U.S. protests travel curb
U.S.-Pakistani relations, already strained over the U.S. raid that killed Osama bin Laden, turned uglier last week when airport officials in the capital Islamabad tried to impose travel checks on U.S. Ambassador Cameron Munter.
Mr. Munter “took strong exception” when officials at Benazir Bhutto Airport asked to see a travel document that permits foreign diplomats to take trips outside of Islamabad, the Pakistani newspaper Dawn reported Sunday.
He “strongly protested” the incident with airport authorities, and Pakistani President Asif Ali Zardari was informed of the dispute.
Pakistan announced it would enforce rules on diplomatic travel and require foreign officials to carry a document called a “no-objection certificate” on trips within the country. The certificate means the Foreign Office has no objection to a particular diplomat’s travel.
Mr. Munter reportedly carried the document but issued a formal protest, claiming the restriction violates international law that guarantees free travel under the 1961 Vienna Convention on Diplomatic Relations.
The Pakistani government announced its travel rules in June, about a month after the May 2 Navy commando raid on bin Laden’s compound near Islamabad. The government was embarrassed that bin Laden was living in the military garrison town of Abbottabad, and some U.S. officials suspect the Pakistani intelligence service was hiding the al Qaeda terrorist leader.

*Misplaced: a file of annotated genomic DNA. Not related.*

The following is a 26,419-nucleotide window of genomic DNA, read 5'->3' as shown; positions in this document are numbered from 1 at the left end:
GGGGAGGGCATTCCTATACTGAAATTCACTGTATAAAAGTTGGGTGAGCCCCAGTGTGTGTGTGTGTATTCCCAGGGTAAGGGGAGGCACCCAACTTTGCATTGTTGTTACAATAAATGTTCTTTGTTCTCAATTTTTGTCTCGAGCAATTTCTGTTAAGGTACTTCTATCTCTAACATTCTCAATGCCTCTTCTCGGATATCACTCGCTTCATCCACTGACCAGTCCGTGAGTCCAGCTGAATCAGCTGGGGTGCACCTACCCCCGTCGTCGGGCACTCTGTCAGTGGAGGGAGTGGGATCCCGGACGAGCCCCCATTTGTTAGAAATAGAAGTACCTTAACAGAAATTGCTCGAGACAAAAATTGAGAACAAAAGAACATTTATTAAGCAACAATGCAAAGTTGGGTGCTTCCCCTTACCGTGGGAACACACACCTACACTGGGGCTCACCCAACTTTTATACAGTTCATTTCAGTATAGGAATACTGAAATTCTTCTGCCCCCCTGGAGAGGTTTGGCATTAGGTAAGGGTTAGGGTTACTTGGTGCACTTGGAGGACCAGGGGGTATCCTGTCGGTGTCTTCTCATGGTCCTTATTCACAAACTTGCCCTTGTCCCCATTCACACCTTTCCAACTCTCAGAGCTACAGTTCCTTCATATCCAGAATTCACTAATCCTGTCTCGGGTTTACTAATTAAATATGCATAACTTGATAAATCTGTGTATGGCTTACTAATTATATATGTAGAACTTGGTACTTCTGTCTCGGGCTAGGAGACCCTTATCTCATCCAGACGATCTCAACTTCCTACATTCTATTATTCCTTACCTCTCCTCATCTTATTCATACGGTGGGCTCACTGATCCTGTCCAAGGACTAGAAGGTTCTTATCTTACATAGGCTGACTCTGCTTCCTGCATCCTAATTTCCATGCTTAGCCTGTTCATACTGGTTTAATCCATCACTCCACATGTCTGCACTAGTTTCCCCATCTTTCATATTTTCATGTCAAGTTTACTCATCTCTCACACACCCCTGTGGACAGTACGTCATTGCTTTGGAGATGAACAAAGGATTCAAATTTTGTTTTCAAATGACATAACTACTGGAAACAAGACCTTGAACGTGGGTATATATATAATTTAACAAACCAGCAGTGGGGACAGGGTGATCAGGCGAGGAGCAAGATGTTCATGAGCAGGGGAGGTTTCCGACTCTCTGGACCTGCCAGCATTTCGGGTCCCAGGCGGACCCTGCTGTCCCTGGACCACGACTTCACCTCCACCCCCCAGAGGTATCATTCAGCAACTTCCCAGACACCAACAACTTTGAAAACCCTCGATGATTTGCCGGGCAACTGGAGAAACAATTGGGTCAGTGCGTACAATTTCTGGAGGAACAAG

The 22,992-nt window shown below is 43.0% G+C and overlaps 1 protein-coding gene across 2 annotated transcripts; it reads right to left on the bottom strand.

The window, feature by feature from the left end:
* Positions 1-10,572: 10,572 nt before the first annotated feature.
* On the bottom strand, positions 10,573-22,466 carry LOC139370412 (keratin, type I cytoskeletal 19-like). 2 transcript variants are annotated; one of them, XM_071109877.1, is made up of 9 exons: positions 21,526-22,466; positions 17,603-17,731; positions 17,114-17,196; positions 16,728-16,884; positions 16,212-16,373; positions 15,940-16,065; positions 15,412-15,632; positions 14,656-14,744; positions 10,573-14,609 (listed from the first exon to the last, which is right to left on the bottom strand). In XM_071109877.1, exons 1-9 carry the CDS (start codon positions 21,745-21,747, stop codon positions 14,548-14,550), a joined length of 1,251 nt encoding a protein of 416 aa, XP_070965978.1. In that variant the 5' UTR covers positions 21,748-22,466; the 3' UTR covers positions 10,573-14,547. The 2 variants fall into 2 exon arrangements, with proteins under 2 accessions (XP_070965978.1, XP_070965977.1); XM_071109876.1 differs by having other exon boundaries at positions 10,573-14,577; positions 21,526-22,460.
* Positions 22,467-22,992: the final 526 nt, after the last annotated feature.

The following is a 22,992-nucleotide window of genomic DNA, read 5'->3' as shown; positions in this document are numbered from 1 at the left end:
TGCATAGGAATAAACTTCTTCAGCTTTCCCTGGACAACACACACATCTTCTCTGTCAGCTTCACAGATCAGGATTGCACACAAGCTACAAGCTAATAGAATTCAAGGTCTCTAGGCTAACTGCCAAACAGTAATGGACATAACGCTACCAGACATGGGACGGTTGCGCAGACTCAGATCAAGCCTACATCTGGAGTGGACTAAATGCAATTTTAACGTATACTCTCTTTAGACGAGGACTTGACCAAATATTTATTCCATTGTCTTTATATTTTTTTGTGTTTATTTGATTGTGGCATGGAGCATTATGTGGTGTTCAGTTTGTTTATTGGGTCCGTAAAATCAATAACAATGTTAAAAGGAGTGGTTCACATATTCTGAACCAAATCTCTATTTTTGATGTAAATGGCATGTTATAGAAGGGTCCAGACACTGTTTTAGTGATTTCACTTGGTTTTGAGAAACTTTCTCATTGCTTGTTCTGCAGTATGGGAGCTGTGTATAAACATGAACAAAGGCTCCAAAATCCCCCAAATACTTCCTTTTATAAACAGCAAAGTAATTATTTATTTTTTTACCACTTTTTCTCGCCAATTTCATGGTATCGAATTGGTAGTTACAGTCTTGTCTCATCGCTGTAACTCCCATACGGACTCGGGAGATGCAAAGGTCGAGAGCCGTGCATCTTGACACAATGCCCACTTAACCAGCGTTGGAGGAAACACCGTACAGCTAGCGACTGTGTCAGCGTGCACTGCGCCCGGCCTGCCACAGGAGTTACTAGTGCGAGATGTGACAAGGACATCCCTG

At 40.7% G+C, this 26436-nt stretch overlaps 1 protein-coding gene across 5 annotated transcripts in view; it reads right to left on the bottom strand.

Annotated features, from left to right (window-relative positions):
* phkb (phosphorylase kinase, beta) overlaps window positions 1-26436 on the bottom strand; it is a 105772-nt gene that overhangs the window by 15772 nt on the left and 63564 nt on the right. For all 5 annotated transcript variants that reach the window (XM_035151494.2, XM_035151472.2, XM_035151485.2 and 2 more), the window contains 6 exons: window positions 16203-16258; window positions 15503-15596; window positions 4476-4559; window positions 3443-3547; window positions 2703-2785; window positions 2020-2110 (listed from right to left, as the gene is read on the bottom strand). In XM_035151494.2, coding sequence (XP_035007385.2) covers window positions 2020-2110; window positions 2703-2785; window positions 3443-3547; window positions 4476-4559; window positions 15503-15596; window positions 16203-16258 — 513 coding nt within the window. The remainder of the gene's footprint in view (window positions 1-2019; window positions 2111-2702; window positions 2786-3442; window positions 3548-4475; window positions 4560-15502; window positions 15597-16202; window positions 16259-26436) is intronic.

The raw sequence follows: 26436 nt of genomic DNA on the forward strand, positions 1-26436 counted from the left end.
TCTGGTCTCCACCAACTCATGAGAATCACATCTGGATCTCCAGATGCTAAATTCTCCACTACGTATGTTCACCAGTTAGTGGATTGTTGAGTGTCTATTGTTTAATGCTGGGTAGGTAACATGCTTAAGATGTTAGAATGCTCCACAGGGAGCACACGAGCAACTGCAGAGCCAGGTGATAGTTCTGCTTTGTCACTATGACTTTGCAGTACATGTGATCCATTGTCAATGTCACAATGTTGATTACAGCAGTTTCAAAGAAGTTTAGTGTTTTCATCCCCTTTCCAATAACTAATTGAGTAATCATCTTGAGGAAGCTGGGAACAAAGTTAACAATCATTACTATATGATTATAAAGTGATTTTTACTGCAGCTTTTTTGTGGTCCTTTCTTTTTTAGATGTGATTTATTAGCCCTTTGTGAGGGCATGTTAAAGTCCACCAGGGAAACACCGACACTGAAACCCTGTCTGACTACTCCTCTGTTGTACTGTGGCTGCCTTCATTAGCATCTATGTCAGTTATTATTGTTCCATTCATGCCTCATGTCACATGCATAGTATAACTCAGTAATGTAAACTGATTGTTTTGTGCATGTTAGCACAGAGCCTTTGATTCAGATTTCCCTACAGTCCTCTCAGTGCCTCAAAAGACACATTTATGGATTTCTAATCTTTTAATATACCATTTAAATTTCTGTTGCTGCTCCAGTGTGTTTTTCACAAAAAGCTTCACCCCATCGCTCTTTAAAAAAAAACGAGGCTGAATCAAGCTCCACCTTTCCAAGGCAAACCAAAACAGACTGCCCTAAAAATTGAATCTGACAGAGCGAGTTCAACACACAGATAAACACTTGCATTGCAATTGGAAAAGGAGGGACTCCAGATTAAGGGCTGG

However, he added, “there are general guidelines regarding travel of Pakistan-based diplomats, designed only to ensure their safety and security, which have existed for a long time.”
Privately, the government realized it had created a diplomatic incident with the United States.
The newspaper added that the Foreign Office is reviewing its enforcement of the travel checks.
In the United States, Pakistani Ambassador Husain Haqqani is hoping that the import of a major Pakistani fruit will sweeten diplomatic relations between Washington and Islamabad.
Mr. Haqqani traveled to Chicago last week to celebrate the arrival of the first Pakistani mango shipment to the United States.View Entire Story
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James Morrison joined the The Washington Times in 1983 as a local reporter covering Alexandria, Va. A year later, he was assigned to open a Times bureau in Canada. From 1987 to 1989, Mr. Morrison was The Washington Times reporter in London, covering Britain, Western Europe and NATO issues. After returning to Washington, he served as an assistant foreign editor ...
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